And me changing my ideas all together in the process of unwarranted, nazi editing to be more interesting on a blog that no one reads has begun to disgust me.

When I censor myself, I am not being honest with myself. That is problematic.

(My brain has basically exploded in an explosion of rage at this point, bear with me.)

My desperate need to stay honest is not something that I just happened to pick up. There was a long drawn process of bitter character development behind it.

I saw that as I grew old, I read too many damn books and absorbed too many weird ideas and I didn’t just let them be. Oh no, I mulled them over and over so much that nothing and everything began making sense to me. I observed one day with a jolt of surprise that I had so many opinions- I actually had none. I was just a bubble of thoughts floating around contradicting myself, debating irrelevant matters in my headd in a cycle that led to NO conclusions.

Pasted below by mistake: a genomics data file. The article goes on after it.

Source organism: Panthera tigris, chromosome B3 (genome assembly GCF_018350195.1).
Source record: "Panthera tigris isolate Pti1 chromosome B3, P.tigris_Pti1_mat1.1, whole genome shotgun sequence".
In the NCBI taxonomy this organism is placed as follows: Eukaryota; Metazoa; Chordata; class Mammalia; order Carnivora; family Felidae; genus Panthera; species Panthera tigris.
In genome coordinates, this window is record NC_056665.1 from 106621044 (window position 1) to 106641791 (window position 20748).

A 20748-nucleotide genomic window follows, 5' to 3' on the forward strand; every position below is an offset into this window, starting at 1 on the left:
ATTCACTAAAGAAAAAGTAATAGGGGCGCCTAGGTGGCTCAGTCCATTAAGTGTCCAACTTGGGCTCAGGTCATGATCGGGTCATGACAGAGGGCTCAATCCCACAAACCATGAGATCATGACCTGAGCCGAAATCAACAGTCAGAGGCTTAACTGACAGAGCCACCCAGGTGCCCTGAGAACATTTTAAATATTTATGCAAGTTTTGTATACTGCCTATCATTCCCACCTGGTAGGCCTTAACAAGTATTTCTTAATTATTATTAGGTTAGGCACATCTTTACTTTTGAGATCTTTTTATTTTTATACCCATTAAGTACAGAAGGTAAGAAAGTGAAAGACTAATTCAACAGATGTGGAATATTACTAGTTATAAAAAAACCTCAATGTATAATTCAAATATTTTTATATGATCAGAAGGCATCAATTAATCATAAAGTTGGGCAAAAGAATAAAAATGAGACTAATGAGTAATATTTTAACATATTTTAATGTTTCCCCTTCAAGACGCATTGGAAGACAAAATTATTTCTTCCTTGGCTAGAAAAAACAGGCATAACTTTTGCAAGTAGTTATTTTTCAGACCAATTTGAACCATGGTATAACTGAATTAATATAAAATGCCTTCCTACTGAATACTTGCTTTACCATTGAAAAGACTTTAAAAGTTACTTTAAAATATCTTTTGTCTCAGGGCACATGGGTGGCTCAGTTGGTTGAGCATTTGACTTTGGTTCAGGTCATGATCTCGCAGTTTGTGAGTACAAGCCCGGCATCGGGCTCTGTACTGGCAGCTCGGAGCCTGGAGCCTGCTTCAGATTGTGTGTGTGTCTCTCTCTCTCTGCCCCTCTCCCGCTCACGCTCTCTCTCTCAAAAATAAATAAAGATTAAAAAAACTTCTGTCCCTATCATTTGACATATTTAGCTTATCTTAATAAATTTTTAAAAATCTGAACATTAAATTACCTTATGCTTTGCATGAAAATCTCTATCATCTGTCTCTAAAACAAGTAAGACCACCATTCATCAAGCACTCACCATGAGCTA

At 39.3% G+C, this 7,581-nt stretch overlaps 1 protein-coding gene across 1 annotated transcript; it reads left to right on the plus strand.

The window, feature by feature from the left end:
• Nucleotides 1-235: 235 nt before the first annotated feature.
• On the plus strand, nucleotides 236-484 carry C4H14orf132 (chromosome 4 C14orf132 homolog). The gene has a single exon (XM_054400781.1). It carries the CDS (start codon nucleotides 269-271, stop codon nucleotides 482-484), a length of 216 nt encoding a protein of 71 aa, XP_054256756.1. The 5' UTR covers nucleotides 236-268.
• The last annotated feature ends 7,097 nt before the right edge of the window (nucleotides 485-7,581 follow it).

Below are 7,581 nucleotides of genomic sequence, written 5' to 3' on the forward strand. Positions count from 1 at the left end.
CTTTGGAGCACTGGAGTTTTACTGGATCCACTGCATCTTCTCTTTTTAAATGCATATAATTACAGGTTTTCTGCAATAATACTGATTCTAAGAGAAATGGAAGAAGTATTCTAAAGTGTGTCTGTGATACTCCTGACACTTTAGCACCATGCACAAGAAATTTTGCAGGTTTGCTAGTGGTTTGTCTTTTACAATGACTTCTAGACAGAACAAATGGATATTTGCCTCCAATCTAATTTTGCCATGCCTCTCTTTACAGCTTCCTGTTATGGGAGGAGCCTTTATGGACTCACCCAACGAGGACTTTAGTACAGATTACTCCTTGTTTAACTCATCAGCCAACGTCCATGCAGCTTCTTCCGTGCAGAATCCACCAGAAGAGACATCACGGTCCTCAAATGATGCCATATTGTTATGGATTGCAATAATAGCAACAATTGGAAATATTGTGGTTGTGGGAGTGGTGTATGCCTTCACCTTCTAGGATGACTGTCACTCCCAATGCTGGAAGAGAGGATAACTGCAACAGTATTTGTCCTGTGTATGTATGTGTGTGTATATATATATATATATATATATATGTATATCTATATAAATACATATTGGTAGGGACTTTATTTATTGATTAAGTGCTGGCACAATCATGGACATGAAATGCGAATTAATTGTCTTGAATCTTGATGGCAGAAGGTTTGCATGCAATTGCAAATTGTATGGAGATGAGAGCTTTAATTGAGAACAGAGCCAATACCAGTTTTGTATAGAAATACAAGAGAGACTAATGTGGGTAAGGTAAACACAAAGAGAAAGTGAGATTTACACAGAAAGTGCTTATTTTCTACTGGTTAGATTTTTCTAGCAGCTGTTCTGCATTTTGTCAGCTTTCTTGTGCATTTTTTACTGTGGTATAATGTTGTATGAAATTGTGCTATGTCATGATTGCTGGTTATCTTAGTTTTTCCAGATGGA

This is where the honesty bit kicked in. I begun to acknowledge that I read things, I think things and I learn things- but all I truly know is what I have experienced and concluded for myself. I have to be true to my own experiences if I aspire to be any sort of successful. I can learn ways to think but the thinking itself has to be done entirely by me.

So I never wrote about love even though I knew hundreds of love stories and all the romantic tropes out there. I refused to write an adventure until I had my own.

And now, I can’t pretend to know any emotions until I’ve felt them for myself. I am me, nothing more, nothing less.

 I must not tell lies.